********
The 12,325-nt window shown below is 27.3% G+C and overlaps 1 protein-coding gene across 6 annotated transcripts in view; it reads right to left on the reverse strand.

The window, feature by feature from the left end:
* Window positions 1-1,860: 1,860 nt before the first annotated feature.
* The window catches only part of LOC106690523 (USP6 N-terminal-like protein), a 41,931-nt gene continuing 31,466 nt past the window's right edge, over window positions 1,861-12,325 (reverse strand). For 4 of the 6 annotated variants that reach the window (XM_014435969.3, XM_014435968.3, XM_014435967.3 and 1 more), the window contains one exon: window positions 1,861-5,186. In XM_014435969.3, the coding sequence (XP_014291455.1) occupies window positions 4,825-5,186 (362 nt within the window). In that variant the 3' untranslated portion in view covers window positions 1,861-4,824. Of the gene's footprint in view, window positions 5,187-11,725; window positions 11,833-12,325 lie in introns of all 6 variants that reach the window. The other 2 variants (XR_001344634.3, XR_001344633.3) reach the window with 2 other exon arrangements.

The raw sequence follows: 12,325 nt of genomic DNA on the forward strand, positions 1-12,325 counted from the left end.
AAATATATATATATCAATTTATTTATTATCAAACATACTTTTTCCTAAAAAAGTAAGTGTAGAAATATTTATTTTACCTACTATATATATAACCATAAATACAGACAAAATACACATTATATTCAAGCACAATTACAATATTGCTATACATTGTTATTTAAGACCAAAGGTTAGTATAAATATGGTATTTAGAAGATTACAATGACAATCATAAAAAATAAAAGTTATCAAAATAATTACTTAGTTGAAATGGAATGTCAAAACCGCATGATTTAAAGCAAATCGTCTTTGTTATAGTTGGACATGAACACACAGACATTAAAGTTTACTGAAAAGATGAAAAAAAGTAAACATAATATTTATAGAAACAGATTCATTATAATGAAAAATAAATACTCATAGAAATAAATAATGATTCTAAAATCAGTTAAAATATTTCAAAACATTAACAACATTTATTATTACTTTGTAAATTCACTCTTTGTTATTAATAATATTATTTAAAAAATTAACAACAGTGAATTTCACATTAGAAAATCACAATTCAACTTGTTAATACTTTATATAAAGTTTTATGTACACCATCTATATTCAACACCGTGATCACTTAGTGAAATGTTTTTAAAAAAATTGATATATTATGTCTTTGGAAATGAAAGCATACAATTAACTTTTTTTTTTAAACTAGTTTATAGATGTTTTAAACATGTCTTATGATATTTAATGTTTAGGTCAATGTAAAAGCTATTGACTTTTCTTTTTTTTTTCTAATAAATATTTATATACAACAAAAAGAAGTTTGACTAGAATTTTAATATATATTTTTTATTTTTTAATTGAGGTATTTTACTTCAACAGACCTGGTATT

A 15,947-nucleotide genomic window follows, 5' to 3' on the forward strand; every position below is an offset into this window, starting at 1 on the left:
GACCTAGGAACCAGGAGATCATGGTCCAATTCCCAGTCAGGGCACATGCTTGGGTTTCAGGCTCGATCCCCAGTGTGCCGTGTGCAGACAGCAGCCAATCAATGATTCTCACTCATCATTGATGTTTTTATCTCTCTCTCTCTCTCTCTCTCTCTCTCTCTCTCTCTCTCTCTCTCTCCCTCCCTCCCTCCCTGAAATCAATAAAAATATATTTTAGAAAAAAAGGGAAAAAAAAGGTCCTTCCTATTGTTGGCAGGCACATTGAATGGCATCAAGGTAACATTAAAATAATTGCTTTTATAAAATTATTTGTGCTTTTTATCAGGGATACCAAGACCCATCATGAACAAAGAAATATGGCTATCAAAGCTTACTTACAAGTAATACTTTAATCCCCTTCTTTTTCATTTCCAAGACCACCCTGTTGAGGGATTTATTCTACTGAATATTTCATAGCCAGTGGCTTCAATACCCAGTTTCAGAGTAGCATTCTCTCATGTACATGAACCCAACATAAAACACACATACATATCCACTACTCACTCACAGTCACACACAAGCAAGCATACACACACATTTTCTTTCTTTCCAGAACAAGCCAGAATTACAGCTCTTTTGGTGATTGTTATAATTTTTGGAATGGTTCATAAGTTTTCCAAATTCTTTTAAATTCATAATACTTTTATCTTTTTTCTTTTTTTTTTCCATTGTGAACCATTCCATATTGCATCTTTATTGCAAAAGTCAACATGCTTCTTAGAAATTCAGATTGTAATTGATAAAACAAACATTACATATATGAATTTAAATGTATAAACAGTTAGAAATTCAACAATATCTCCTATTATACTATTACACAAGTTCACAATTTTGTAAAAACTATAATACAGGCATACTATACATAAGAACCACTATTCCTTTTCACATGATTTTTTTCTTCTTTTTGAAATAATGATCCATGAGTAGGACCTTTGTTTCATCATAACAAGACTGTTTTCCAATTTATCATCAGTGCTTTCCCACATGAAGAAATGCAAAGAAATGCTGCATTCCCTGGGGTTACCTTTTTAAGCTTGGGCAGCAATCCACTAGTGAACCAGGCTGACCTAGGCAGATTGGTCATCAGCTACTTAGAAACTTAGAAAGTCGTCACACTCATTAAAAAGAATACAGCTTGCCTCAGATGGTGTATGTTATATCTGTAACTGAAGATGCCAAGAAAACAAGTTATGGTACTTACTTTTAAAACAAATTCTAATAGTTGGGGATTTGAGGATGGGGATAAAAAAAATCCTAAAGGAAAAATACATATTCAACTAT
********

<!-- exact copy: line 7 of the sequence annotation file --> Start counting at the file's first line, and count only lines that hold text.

A 15,947-nucleotide genomic window follows, 5' to 3' on the forward strand; every position below is an offset into this window, starting at 1 on the left: